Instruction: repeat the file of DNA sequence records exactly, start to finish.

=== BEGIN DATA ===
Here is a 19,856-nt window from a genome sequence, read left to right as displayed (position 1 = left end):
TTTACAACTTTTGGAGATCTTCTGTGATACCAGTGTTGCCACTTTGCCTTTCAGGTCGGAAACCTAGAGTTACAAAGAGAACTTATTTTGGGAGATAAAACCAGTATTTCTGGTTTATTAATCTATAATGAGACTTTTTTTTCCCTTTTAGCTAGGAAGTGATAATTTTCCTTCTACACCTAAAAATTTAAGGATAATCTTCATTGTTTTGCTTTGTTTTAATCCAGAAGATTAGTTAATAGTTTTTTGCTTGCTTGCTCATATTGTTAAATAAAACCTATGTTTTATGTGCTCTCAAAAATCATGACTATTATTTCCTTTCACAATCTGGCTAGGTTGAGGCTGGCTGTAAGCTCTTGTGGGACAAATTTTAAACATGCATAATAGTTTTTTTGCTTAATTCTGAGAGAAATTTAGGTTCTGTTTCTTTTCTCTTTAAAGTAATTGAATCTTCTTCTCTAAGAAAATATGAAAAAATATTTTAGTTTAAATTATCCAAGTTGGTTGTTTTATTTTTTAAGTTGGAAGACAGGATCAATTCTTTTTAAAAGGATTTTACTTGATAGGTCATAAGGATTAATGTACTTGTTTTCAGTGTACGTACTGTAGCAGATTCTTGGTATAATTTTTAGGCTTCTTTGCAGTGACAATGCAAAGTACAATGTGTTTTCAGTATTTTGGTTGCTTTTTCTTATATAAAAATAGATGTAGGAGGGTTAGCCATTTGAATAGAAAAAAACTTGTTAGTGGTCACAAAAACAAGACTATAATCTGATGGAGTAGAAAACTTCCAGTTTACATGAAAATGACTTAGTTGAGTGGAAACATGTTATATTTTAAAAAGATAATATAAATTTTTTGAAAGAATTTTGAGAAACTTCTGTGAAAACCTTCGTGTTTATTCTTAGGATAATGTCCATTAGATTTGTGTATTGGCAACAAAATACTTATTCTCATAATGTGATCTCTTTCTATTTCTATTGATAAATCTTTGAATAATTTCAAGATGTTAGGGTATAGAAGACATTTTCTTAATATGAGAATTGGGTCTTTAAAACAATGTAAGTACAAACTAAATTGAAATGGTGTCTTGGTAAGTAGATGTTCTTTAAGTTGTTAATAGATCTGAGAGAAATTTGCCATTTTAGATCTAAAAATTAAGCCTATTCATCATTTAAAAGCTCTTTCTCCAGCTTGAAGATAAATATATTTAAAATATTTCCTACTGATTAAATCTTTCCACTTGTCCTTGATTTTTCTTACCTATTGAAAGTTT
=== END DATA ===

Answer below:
Here is a 19,856-nt window from a genome sequence, read left to right as displayed (position 1 = left end):
TTTACAACTTTTGGAGATCTTCTGTGATACCAGTGTTGCCACTTTGCCTTTCAGGTCGGAAACCTAGAGTTACAAAGAGAACTTATTTTGGGAGATAAAACCAGTATTTCTGGTTTATTAATCTATAATGAGACTTTTTTTTCCCTTTTAGCTAGGAAGTGATAATTTTCCTTCTACACCTAAAAATTTAAGGATAATCTTCATTGTTTTGCTTTGTTTTAATCCAGAAGATTAGTTAATAGTTTTTTGCTTGCTTGCTCATATTGTTAAATAAAACCTATGTTTTATGTGCTCTCAAAAATCATGACTATTATTTCCTTTCACAATCTGGCTAGGTTGAGGCTGGCTGTAAGCTCTTGTGGGACAAATTTTAAACATGCATAATAGTTTTTTTGCTTAATTCTGAGAGAAATTTAGGTTCTGTTTCTTTTCTCTTTAAAGTAATTGAATCTTCTTCTCTAAGAAAATATGAAAAAATATTTTAGTTTAAATTATCCAAGTTGGTTGTTTTATTTTTTAAGTTGGAAGACAGGATCAATTCTTTTTAAAAGGATTTTACTTGATAGGTCATAAGGATTAATGTACTTGTTTTCAGTGTACGTACTGTAGCAGATTCTTGGTATAATTTTTAGGCTTCTTTGCAGTGACAATGCAAAGTACAATGTGTTTTCAGTATTTTGGTTGCTTTTTCTTATATAAAAATAGATGTAGGAGGGTTAGCCATTTGAATAGAAAAAAACTTGTTAGTGGTCACAAAAACAAGACTATAATCTGATGGAGTAGAAAACTTCCAGTTTACATGAAAATGACTTAGTTGAGTGGAAACATGTTATATTTTAAAAAGATAATATAAATTTTTTGAAAGAATTTTGAGAAACTTCTGTGAAAACCTTCGTGTTTATTCTTAGGATAATGTCCATTAGATTTGTGTATTGGCAACAAAATACTTATTCTCATAATGTGATCTCTTTCTATTTCTATTGATAAATCTTTGAATAATTTCAAGATGTTAGGGTATAGAAGACATTTTCTTAATATGAGAATTGGGTCTTTAAAACAATGTAAGTACAAACTAAATTGAAATGGTGTCTTGGTAAGTAGATGTTCTTTAAGTTGTTAATAGATCTGAGAGAAATTTGCCATTTTAGATCTAAAAATTAAGCCTATTCATCATTTAAAAGCTCTTTCTCCAGCTTGAAGATAAATATATTTAAAATATTTCCTACTGATTAAATCTTTCCACTTGTCCTTGATTTTTCTTACCTATTGAAAGTTT